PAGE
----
The FeaVer System

The four main components of the Feature Verification System were:

  • A library of properties that capture the verifiable properties of the code being checked;
  • A model extraction capability that can derive abstracted verification models mechanically from implementation level C code;
  • The Spin model checker running in the background to generate all verification jobs that can check the source against the properties.
  • A 16-CPU multiprocessing system, called FeaVer, to parallelize the verification runs.
Library of properties The FeaVer library of logic properties is comparable to the library of test-objectives from a traditional methodology based on software testing, but there are some significant differences as well that speed up the verification process. Each property in the feature database formalizes a large class of potential system executions that may violate a given property. It takes just one run of the verifier to establish if such a class is empty or non-empty in the system as implemented, and, in the latter case, to produce an instance of that class as an example. Properties can be specified in logic, as test automata, or visually with the help of timing diagrams. (More detail.)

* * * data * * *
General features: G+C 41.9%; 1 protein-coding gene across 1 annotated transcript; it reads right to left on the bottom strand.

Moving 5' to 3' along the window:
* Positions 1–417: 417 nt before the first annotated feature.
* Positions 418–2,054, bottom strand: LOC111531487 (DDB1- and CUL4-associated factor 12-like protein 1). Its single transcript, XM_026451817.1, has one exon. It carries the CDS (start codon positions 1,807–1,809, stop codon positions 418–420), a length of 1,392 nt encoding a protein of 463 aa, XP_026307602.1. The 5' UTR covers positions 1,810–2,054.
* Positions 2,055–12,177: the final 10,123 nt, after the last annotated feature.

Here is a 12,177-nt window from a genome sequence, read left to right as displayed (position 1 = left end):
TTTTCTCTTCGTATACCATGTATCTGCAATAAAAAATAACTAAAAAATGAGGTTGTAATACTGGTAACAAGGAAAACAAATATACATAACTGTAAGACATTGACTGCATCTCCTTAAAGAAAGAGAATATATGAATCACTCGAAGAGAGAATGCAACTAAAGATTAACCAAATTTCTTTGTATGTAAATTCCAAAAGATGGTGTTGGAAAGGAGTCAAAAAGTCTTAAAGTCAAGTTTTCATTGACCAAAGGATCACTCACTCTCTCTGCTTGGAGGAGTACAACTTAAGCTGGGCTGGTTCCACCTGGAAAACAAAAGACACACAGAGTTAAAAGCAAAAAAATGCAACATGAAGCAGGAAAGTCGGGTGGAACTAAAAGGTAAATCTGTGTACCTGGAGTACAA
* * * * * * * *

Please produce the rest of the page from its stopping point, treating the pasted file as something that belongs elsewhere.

Model extraction The conversion of C code into a verification model takes a fraction of a second and is a virtually invisible part of the complete verification process on FeaVer. To setup the extraction capability, the user defines (once) a simple lookup table that identifies the source code statements that are relevant to the properties being checked. The rest of the process is automated. (More detail.)

Model checking FeaVer generates code that can be analyzed efficiently by the Bell Labs model checker Spin. The application within FeaVer has lead to extensions of the Spin system that makes it possible to support the required level of interactive feedback. Searches can either be initiated by the user, or can be autonomously triggered by FeaVer itself when it detects a change in either the software, or in one or more of its required properties. (More detail.)

Hardware support Multiprocessing hardware made it possible to execute a series of increasingly precise searches on 16 computers in parallel, so that property violations could be reported with unprecedented speed. (More detail.)

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